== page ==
What to watch in the late fall skies

 
Our skies undergo a big shift as fall winds into winter over the next couple of months. The summer constellations sink below the Western horizon earlier every evening while the winter constellations rise out of the East earlier and earlier. There are a couple of major meteor showers to thrill late night observers: the Leonids in November and  Geminids in December.  
 
After sunset, the planets are a scarce sight, though with binoculars or a telescope you can spot the dim, blue-green ice giants Uranus and Neptune in the southern section of the sky. However, in the mornings before dawn the planets Venus, Jupiter, and Mars continue their delicate dance in the East. Even if you are not an early riser, it is worth it to try to wake up early and follow these planets at least a few times as their positions between each other change dramatically on a nightly basis. You will be able to readily see why ancient Greek observers named them "Planetes": Wanderers. 
 
Saturn, if you can spot it, is the only major naked-eye visible planet visible in the evening, but it will be a difficult target as it hovers near the Western horizon near the Sun and will ultimately dip below the evening horizon and into the morning skies by December. Mercury will make a brief evening appearance as well in late December, but very near the horizon and for a fleeting few days, making it a challenging target for even experienced Mercury fanciers.
 
There are a wonderful array of deep-sky objects visible as winter approaches. The Pleiades (M45) can be seen with the naked eye, looking like a very tiny Dipper, but when viewed though binoculars they are a majestic sight, gorgeous open cluster of hot young stars. The Hyades, right below those seven sisters, are another fantastic-and older-open cluster visible both to the naked aye and binoculars at the head of Taurus. Several hours after sunset the mighty constellation Orion rises, and with it many an observer's favorite object: the Orion Nebula(M42). You may be able to see it with your naked eyes as a little blurry "star" below the belt of Orion, making up part of his sword. Peer closer with binoculars and you will start to see some its beautiful wispy structure, and telescopic views never disappoint-even under light polluted skies! At higher magnifications, see if you can spot the famed Trapezium: hot young baby stars blowing a hole through the clouds of the nebula.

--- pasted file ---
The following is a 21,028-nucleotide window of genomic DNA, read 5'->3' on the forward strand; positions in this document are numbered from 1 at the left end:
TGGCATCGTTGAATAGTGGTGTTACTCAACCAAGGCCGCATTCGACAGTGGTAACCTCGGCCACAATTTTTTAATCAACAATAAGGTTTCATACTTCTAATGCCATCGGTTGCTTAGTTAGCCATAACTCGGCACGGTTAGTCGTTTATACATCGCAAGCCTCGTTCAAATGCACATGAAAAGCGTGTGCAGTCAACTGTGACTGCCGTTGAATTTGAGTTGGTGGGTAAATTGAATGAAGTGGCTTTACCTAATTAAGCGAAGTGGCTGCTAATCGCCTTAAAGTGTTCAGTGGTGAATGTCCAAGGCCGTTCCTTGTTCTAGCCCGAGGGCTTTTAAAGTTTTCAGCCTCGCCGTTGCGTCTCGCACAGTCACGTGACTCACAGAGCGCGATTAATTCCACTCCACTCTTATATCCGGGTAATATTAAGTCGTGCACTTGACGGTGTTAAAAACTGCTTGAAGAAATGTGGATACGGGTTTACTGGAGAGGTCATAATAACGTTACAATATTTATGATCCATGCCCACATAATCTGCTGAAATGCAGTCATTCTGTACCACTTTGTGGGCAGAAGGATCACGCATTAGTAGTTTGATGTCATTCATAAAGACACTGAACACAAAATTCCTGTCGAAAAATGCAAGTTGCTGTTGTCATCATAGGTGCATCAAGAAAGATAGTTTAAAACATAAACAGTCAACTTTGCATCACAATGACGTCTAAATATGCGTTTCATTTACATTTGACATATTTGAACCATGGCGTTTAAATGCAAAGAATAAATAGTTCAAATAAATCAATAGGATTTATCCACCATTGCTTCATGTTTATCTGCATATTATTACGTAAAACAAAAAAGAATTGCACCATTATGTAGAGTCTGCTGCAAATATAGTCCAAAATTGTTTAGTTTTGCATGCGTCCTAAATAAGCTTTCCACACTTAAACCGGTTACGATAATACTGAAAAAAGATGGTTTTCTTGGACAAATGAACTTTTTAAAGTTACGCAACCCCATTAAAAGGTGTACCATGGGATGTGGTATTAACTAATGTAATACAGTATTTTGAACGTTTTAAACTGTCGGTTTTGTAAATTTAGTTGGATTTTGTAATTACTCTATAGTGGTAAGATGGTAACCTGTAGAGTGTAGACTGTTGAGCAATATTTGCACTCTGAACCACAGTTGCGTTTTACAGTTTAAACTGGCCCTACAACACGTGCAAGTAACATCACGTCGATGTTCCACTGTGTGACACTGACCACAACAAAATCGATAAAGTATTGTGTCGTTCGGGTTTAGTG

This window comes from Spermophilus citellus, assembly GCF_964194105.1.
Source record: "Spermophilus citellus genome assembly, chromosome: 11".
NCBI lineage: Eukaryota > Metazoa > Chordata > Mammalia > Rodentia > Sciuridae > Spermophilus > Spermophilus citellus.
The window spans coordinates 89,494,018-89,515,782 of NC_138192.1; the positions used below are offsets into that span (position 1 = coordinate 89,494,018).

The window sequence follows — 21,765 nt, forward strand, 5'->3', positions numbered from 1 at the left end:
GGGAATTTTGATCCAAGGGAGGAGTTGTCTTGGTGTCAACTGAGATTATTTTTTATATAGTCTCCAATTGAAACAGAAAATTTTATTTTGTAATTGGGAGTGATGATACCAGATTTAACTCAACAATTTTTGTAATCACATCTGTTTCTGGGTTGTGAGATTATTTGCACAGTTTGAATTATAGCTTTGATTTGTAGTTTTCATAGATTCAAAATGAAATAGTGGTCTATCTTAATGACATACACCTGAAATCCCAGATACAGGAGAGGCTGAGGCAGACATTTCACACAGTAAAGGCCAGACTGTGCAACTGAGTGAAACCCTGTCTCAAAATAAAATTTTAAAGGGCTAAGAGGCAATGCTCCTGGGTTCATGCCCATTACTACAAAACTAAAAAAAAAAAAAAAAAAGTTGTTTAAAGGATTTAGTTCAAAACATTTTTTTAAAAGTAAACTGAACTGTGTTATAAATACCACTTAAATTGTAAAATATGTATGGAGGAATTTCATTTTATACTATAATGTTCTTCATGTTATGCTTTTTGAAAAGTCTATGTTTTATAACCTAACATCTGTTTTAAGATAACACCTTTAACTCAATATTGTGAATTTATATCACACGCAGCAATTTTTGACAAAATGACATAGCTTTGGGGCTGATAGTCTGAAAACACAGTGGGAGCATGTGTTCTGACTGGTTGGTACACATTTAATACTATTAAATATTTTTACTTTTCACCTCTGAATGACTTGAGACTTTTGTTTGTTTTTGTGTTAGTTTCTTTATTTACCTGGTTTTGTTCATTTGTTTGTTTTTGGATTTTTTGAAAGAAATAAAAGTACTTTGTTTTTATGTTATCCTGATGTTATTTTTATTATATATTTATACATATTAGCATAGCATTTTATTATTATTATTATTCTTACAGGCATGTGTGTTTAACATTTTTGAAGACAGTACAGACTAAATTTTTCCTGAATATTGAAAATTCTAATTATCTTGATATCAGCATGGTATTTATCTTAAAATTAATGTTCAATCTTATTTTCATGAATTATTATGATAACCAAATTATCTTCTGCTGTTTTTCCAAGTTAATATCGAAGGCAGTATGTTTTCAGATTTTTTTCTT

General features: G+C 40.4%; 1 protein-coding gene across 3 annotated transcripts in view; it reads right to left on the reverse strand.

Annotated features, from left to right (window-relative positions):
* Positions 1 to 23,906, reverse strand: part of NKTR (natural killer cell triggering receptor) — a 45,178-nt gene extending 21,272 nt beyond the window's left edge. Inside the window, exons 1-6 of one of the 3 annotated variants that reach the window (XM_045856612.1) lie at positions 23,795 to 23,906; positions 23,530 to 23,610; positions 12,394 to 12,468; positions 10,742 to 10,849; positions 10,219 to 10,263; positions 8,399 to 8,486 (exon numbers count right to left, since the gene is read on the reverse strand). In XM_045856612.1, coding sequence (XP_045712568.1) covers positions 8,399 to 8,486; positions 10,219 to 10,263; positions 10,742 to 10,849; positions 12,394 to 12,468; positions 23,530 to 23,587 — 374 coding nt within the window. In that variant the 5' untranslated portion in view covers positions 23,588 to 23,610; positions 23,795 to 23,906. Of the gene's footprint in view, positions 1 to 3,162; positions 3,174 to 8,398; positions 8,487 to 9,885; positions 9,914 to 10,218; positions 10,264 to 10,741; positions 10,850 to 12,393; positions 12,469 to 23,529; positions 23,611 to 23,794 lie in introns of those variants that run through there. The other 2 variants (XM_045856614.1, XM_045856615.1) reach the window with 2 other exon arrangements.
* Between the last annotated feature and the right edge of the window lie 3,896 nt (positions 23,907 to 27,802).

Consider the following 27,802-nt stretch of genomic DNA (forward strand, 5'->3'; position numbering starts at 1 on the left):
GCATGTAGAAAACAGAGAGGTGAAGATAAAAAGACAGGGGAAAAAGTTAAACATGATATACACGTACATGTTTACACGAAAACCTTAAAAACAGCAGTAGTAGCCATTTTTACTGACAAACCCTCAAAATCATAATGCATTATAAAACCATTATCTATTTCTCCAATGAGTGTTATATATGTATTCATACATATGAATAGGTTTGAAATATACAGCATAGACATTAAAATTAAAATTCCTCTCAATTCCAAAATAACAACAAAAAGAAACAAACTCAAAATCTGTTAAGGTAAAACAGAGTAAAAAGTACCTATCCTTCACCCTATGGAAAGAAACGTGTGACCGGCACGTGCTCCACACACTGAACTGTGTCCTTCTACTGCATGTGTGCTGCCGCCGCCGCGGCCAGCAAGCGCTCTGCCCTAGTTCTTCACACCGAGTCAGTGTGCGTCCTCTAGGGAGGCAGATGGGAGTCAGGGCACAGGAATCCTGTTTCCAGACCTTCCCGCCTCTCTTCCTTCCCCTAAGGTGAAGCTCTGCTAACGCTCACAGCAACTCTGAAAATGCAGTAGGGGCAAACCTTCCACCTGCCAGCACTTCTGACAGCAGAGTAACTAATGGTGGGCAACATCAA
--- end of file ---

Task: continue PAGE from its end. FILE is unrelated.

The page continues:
Another object you can spot through most light pollution is the Andromeda Galaxy. Look for it in between the constellations Cassiopeia and Andromeda; it will appear as a dim oval with a bright core. Under dark skies you will see far more detail, and may even be able to find two of its satellite galaxies! If the view is not great, don't fret: the famed double cluster lies nearby, between Cassiopeia and Perseus. The view of this open cluster is spectacular in binoculars and is not to be missed.

Of course, with the air getting chilly, remember to bundle up and keep a blanket handy-and maybe a nice mug of hot chocolate. Keep the chills away so  you can truly enjoy the crisp nightime sights of winter!
 
 


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